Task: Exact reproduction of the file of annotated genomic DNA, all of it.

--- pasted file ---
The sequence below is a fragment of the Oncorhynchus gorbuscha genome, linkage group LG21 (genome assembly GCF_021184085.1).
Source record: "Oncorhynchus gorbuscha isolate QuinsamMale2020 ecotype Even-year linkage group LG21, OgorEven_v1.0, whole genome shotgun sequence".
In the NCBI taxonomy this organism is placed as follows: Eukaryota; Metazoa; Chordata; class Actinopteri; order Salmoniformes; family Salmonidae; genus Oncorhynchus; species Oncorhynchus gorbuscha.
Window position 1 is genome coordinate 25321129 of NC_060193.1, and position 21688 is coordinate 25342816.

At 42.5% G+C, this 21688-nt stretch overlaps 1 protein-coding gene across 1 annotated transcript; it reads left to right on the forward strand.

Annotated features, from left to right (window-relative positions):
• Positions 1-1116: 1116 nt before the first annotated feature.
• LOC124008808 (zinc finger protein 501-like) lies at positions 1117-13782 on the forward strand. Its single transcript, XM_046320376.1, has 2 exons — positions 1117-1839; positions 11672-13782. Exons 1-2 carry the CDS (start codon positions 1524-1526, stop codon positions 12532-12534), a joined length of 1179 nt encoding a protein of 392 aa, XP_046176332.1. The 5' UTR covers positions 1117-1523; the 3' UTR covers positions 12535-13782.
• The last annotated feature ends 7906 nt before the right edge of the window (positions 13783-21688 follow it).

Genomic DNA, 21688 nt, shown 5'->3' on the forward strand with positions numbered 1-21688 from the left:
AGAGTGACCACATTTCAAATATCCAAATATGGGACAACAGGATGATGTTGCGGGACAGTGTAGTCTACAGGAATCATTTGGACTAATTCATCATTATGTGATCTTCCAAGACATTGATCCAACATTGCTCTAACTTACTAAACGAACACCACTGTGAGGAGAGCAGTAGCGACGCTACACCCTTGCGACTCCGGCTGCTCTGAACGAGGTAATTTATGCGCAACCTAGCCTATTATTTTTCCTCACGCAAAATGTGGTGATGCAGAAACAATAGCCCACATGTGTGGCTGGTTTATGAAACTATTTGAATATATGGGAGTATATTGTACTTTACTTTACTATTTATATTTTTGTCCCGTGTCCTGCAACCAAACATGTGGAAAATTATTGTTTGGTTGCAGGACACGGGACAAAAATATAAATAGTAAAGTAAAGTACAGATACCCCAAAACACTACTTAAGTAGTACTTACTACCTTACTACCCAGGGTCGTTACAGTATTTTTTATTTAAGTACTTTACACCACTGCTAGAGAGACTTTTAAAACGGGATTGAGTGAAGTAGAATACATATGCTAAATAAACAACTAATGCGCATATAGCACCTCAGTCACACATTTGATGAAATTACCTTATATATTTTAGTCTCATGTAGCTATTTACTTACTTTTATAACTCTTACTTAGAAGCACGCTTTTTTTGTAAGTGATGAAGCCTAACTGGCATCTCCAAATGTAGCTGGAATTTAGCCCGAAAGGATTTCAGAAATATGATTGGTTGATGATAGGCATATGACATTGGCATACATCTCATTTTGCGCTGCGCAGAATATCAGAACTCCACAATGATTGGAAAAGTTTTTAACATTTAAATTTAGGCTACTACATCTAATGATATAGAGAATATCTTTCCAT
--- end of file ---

The sequence below is a fragment of the Oncorhynchus gorbuscha genome, linkage group LG21 (genome assembly GCF_021184085.1).
Source record: "Oncorhynchus gorbuscha isolate QuinsamMale2020 ecotype Even-year linkage group LG21, OgorEven_v1.0, whole genome shotgun sequence".
In the NCBI taxonomy this organism is placed as follows: Eukaryota; Metazoa; Chordata; class Actinopteri; order Salmoniformes; family Salmonidae; genus Oncorhynchus; species Oncorhynchus gorbuscha.
Window position 1 is genome coordinate 25321129 of NC_060193.1, and position 21688 is coordinate 25342816.

At 42.5% G+C, this 21688-nt stretch overlaps 1 protein-coding gene across 1 annotated transcript; it reads left to right on the forward strand.

Annotated features, from left to right (window-relative positions):
• Positions 1-1116: 1116 nt before the first annotated feature.
• LOC124008808 (zinc finger protein 501-like) lies at positions 1117-13782 on the forward strand. Its single transcript, XM_046320376.1, has 2 exons — positions 1117-1839; positions 11672-13782. Exons 1-2 carry the CDS (start codon positions 1524-1526, stop codon positions 12532-12534), a joined length of 1179 nt encoding a protein of 392 aa, XP_046176332.1. The 5' UTR covers positions 1117-1523; the 3' UTR covers positions 12535-13782.
• The last annotated feature ends 7906 nt before the right edge of the window (positions 13783-21688 follow it).

Genomic DNA, 21688 nt, shown 5'->3' on the forward strand with positions numbered 1-21688 from the left:
AGAGTGACCACATTTCAAATATCCAAATATGGGACAACAGGATGATGTTGCGGGACAGTGTAGTCTACAGGAATCATTTGGACTAATTCATCATTATGTGATCTTCCAAGACATTGATCCAACATTGCTCTAACTTACTAAACGAACACCACTGTGAGGAGAGCAGTAGCGACGCTACACCCTTGCGACTCCGGCTGCTCTGAACGAGGTAATTTATGCGCAACCTAGCCTATTATTTTTCCTCACGCAAAATGTGGTGATGCAGAAACAATAGCCCACATGTGTGGCTGGTTTATGAAACTATTTGAATATATGGGAGTATATTGTACTTTACTTTACTATTTATATTTTTGTCCCGTGTCCTGCAACCAAACATGTGGAAAATTATTGTTTGGTTGCAGGACACGGGACAAAAATATAAATAGTAAAGTAAAGTACAGATACCCCAAAACACTACTTAAGTAGTACTTACTACCTTACTACCCAGGGTCGTTACAGTATTTTTTATTTAAGTACTTTACACCACTGCTAGAGAGACTTTTAAAACGGGATTGAGTGAAGTAGAATACATATGCTAAATAAACAACTAATGCGCATATAGCACCTCAGTCACACATTTGATGAAATTACCTTATATATTTTAGTCTCATGTAGCTATTTACTTACTTTTATAACTCTTACTTAGAAGCACGCTTTTTTTGTAAGTGATGAAGCCTAACTGGCATCTCCAAATGTAGCTGGAATTTAGCCCGAAAGGATTTCAGAAATATGATTGGTTGATGATAGGCATATGACATTGGCATACATCTCATTTTGCGCTGCGCAGAATATCAGAACTCCACAATGATTGGAAAAGTTTTTAACATTTAAATTTAGGCTACTACATCTAATGATATAGAGAATATCTTTCCAT